But most of all we just enjoy the fact that we're family. We know that not everybody has family. I have a friend who literally has nowhere to go on holidays. If she lived closer I'd make her an honorary member of our family, just because I genuinely believe nobody would notice her until 2013.

I love being in touch with the younger generation through relatives who will be painfully honest with me. I love being involved with babies and little kids in T-ball and Little League. I love hearing about mean teachers and crazy parents at soccer. To me this is life at its purest.

But most of all, I love being home, where I don't have to put on airs or worry if my crazy hair refused to behave that day. Where I can eat to my heart's delight, serve brownies from a box (since I wasn't one of the ones born with the cooking gene) and still get praise from a little kid who doesn't know a boxed brownie from scratch.

That's family. That's home. The crazy combination of comfort and joy.

May your days be merry and bright and may your home be the place of joy and laughter for those you love.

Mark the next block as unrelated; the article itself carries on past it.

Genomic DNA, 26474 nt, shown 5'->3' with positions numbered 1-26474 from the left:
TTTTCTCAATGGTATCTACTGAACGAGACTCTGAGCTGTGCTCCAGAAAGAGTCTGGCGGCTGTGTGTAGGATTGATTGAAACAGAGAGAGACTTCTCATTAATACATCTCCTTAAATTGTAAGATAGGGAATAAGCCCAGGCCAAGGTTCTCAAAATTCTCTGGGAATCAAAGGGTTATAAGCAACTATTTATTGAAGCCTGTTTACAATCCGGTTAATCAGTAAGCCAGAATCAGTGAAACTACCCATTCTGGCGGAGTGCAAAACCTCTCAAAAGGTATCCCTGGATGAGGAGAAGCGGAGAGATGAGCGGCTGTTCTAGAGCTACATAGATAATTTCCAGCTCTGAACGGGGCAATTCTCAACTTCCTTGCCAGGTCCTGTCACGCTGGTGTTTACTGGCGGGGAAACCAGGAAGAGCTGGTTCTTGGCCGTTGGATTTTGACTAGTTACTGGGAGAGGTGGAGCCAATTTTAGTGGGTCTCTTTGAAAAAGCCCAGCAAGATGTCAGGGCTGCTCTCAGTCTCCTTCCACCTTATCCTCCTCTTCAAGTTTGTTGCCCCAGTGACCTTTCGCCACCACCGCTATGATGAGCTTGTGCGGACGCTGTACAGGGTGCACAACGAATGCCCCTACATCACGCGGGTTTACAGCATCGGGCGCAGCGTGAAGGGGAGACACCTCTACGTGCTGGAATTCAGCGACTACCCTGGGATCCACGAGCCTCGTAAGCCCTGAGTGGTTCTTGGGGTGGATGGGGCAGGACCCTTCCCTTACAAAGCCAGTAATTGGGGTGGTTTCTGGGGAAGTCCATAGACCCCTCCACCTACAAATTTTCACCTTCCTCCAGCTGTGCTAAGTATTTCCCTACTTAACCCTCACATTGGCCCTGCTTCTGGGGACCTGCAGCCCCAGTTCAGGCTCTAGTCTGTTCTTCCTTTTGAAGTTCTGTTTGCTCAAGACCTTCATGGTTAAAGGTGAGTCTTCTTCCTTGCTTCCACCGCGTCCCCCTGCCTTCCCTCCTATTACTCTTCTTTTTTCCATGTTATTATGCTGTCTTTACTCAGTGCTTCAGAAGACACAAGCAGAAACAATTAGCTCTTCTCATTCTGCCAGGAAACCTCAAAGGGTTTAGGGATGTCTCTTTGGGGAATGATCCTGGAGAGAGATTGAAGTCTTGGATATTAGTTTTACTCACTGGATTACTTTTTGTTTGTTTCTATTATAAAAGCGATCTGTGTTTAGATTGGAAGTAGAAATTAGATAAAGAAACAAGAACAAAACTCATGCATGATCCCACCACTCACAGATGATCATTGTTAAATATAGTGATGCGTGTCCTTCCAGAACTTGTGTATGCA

Merry Christmas

susan meier

Monday, December 22, 2008

The Real Meaning of Christmas

There are 11 children in my family. Seven girls. Four boys. All of my sisters are married, three of my brothers are married, and several of my nieces and nephews are married and have children. There are 63 people in my "immediate" family.

We have a Christmas tradition in our family of a cookie exchange. The deal is that you state your intention to be part of the exchange then Tammy (my youngest sister) sends us an email letting us know how many people are participating. This year there are 12. That means each of us will pick a type of cookie and make 12 dozen of that one kind. (I'm the peanut butter blossom girl.) Then December 20, we bring all our cookies to my mom's and 'exchange' them for one dozen of everybody else's.

Everybody involved ends up with 12 dozen different kinds of cookies for company but everybody also only has to bake one kind.

It's probably my favorite family tradition. And we've got some whoppers.